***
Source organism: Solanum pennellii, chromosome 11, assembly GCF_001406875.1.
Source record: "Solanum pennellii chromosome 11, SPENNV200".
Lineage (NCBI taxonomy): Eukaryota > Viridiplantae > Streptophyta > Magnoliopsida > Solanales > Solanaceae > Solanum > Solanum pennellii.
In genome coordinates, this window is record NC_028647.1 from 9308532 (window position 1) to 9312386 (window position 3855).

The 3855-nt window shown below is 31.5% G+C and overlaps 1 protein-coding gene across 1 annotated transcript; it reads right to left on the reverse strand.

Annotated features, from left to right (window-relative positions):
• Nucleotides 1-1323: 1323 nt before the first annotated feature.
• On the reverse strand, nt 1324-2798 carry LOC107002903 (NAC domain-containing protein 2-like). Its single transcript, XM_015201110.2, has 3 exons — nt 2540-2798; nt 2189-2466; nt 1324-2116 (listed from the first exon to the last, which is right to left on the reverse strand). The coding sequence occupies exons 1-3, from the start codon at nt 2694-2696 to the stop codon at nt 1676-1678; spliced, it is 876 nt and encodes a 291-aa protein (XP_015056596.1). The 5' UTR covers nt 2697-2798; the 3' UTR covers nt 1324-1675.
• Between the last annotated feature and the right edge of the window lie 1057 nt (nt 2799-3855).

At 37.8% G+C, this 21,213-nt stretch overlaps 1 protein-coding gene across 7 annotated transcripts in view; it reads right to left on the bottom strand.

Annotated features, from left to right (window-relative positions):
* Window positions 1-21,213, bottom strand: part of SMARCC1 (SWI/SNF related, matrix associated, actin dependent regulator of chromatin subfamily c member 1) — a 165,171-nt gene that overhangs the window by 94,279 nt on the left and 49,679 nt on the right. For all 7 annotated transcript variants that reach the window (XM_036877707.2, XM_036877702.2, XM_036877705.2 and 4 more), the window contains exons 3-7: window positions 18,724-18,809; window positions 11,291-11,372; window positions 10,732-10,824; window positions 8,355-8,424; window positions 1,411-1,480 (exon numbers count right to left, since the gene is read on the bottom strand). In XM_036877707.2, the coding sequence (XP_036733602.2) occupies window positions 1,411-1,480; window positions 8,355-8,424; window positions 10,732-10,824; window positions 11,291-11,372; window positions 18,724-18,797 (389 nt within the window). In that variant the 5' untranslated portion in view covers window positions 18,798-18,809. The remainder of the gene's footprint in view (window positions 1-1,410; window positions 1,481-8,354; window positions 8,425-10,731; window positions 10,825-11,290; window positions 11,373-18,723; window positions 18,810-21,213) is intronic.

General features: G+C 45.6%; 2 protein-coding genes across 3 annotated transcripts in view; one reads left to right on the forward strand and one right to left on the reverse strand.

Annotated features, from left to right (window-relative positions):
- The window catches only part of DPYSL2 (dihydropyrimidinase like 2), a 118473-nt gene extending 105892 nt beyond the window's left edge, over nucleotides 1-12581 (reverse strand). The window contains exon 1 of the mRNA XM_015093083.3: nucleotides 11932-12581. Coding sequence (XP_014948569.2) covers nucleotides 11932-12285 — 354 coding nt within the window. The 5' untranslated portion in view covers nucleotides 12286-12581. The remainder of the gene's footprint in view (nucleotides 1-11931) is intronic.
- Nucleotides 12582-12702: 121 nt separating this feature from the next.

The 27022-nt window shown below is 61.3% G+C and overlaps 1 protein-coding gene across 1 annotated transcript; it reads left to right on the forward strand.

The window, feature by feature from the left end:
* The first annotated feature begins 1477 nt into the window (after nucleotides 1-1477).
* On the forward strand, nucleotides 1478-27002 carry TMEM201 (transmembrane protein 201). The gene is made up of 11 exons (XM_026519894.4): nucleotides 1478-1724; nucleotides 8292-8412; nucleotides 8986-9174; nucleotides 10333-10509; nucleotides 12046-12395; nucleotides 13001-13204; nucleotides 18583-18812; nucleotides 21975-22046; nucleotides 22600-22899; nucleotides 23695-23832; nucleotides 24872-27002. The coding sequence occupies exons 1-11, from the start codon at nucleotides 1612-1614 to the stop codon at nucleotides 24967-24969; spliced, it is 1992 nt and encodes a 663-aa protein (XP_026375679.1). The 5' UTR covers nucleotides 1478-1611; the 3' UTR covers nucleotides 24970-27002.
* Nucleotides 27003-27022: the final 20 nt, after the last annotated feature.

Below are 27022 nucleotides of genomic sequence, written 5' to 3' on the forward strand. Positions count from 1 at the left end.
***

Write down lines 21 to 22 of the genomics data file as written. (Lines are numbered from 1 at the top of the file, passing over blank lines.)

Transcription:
* Nucleotides 27003-27022: the final 20 nt, after the last annotated feature.

Below are 27022 nucleotides of genomic sequence, written 5' to 3' on the forward strand. Positions count from 1 at the left end.